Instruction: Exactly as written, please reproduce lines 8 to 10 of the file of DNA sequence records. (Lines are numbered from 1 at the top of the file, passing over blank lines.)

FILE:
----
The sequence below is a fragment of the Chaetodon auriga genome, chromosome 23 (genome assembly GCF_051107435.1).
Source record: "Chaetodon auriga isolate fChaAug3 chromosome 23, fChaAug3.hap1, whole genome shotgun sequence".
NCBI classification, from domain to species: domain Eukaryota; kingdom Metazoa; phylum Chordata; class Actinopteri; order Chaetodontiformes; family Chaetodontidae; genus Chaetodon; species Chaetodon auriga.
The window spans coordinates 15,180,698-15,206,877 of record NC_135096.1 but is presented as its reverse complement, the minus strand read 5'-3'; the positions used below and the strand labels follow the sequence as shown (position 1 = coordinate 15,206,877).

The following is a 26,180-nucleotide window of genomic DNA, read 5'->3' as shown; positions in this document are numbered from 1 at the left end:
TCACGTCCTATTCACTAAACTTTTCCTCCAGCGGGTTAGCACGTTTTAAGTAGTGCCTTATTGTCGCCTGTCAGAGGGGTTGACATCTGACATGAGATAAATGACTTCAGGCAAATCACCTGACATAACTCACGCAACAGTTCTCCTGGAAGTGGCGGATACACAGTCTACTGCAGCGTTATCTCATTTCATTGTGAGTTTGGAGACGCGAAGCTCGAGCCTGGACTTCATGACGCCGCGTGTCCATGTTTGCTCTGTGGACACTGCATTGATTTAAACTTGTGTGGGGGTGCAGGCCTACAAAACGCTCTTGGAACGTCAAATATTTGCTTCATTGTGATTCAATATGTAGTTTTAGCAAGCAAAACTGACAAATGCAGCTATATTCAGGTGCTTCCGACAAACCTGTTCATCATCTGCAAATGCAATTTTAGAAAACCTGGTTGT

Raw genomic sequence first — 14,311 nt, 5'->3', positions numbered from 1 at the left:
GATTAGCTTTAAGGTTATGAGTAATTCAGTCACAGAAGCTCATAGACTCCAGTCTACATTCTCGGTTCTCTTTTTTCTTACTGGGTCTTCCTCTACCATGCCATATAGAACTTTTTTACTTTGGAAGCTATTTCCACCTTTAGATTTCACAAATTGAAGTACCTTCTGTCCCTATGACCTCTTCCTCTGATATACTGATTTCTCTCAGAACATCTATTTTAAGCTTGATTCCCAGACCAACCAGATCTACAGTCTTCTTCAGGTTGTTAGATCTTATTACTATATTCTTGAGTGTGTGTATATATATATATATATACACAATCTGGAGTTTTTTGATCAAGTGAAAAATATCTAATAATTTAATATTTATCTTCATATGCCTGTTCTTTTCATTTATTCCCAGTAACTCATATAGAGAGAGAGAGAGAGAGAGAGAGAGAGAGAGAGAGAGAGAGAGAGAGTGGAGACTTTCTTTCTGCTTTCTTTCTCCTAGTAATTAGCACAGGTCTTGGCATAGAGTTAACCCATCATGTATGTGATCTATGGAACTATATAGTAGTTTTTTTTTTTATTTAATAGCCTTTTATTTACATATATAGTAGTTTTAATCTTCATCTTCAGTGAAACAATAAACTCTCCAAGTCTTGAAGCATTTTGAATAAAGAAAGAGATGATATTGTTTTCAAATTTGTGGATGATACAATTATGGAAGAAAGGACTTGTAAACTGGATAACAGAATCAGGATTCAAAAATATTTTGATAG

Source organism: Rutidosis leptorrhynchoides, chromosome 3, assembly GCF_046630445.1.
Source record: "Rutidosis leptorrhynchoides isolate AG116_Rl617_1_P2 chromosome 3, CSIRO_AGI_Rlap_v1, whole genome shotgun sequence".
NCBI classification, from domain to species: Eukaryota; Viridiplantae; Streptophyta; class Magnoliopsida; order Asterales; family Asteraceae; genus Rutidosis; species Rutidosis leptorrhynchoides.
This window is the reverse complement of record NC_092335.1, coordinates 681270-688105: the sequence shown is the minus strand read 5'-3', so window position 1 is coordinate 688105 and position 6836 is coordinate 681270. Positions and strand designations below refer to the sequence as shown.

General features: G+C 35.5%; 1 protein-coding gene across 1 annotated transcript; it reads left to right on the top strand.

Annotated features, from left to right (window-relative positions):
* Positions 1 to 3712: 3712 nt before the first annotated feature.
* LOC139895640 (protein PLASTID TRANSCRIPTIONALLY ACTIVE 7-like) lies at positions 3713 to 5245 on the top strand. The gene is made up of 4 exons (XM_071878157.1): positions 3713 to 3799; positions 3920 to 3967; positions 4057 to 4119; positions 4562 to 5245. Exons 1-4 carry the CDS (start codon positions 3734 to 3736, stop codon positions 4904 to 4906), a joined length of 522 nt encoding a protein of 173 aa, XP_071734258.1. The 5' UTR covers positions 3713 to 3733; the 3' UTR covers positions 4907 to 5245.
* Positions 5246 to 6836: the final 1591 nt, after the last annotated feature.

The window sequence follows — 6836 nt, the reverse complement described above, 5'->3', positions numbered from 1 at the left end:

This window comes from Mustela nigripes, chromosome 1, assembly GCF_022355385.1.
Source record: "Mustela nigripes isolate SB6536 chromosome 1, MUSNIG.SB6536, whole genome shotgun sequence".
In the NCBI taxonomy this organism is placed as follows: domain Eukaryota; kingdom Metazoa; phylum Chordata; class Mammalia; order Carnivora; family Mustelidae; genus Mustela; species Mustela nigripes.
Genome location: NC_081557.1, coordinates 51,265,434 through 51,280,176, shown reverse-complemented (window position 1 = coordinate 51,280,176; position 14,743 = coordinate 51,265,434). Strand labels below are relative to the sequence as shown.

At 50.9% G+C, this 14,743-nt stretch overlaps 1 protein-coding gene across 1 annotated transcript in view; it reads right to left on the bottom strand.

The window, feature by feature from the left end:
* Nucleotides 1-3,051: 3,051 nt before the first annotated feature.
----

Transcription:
GATTAGCTTTAAGGTTATGAGTAATTCAGTCACAGAAGCTCATAGACTCCAGTCTACATTCTCGGTTCTCTTTTTTCTTACTGGGTCTTCCTCTACCATGCCATATAGAACTTTTTTACTTTGGAAGCTATTTCCACCTTTAGATTTCACAAATTGAAGTACCTTCTGTCCCTATGACCTCTTCCTCTGATATACTGATTTCTCTCAGAACATCTATTTTAAGCTTGATTCCCAGACCAACCAGATCTACAGTCTTCTTCAGGTTGTTAGATCTTATTACTATATTCTTGAGTGTGTGTATATATATATATATATACACAATCTGGAGTTTTTTGATCAAGTGAAAAATATCTAATAATTTAATATTTATCTTCATATGCCTGTTCTTTTCATTTATTCCCAGTAACTCATATAGAGAGAGAGAGAGAGAGAGAGAGAGAGAGAGAGAGAGAGAGAGAGAGTGGAGACTTTCTTTCTGCTTTCTTTCTCCTAGTAATTAGCACAGGTCTTGGCATAGAGTTAACCCATCATGTATGTGATCTATGGAACTATATAGTAGTTTTTTTTTTTATTTAATAGCCTTTTATTTACATATATAGTAGTTTTAATCTTCATCTTCAGTGAAACAATAAACTCTCCAAGTCTTGAAGCATTTTGAATAAAGAAAGAGATGATATTGTTTTCAAATTTGTGGATGATACAATTATGGAAGAAAGGACTTGTAAACTGGATAACAGAATCAGGATTCAAAAATATTTTGATAG

Source organism: Rutidosis leptorrhynchoides, chromosome 3, assembly GCF_046630445.1.
Source record: "Rutidosis leptorrhynchoides isolate AG116_Rl617_1_P2 chromosome 3, CSIRO_AGI_Rlap_v1, whole genome shotgun sequence".